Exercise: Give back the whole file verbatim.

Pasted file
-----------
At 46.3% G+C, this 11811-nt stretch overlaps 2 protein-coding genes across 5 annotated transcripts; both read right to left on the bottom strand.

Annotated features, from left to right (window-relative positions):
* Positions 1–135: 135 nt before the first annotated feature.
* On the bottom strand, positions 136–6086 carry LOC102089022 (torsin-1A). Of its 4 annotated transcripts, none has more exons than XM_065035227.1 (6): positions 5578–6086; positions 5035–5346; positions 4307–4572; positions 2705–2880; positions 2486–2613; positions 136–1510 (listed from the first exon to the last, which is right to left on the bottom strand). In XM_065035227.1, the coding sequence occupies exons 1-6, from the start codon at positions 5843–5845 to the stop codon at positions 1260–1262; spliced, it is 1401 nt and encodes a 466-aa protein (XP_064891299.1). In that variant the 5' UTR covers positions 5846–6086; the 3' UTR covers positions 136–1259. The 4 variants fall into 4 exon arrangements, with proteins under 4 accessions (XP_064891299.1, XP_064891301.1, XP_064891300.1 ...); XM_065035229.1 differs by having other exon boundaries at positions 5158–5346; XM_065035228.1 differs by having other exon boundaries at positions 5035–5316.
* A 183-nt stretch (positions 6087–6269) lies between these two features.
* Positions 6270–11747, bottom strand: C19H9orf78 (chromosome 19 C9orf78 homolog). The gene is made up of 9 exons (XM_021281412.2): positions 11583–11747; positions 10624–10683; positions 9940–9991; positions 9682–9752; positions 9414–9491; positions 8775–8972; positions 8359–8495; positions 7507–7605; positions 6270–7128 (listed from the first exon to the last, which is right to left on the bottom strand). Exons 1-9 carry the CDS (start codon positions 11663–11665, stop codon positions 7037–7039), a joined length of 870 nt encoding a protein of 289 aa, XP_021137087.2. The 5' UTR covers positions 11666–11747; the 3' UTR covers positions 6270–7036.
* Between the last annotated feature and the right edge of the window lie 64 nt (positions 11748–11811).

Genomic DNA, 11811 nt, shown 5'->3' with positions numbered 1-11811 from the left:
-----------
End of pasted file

At 46.3% G+C, this 11811-nt stretch overlaps 2 protein-coding genes across 5 annotated transcripts; both read right to left on the bottom strand.

Annotated features, from left to right (window-relative positions):
* Positions 1–135: 135 nt before the first annotated feature.
* On the bottom strand, positions 136–6086 carry LOC102089022 (torsin-1A). Of its 4 annotated transcripts, none has more exons than XM_065035227.1 (6): positions 5578–6086; positions 5035–5346; positions 4307–4572; positions 2705–2880; positions 2486–2613; positions 136–1510 (listed from the first exon to the last, which is right to left on the bottom strand). In XM_065035227.1, the coding sequence occupies exons 1-6, from the start codon at positions 5843–5845 to the stop codon at positions 1260–1262; spliced, it is 1401 nt and encodes a 466-aa protein (XP_064891299.1). In that variant the 5' UTR covers positions 5846–6086; the 3' UTR covers positions 136–1259. The 4 variants fall into 4 exon arrangements, with proteins under 4 accessions (XP_064891299.1, XP_064891301.1, XP_064891300.1 ...); XM_065035229.1 differs by having other exon boundaries at positions 5158–5346; XM_065035228.1 differs by having other exon boundaries at positions 5035–5316.
* A 183-nt stretch (positions 6087–6269) lies between these two features.
* Positions 6270–11747, bottom strand: C19H9orf78 (chromosome 19 C9orf78 homolog). The gene is made up of 9 exons (XM_021281412.2): positions 11583–11747; positions 10624–10683; positions 9940–9991; positions 9682–9752; positions 9414–9491; positions 8775–8972; positions 8359–8495; positions 7507–7605; positions 6270–7128 (listed from the first exon to the last, which is right to left on the bottom strand). Exons 1-9 carry the CDS (start codon positions 11663–11665, stop codon positions 7037–7039), a joined length of 870 nt encoding a protein of 289 aa, XP_021137087.2. The 5' UTR covers positions 11666–11747; the 3' UTR covers positions 6270–7036.
* Between the last annotated feature and the right edge of the window lie 64 nt (positions 11748–11811).

Genomic DNA, 11811 nt, shown 5'->3' with positions numbered 1-11811 from the left: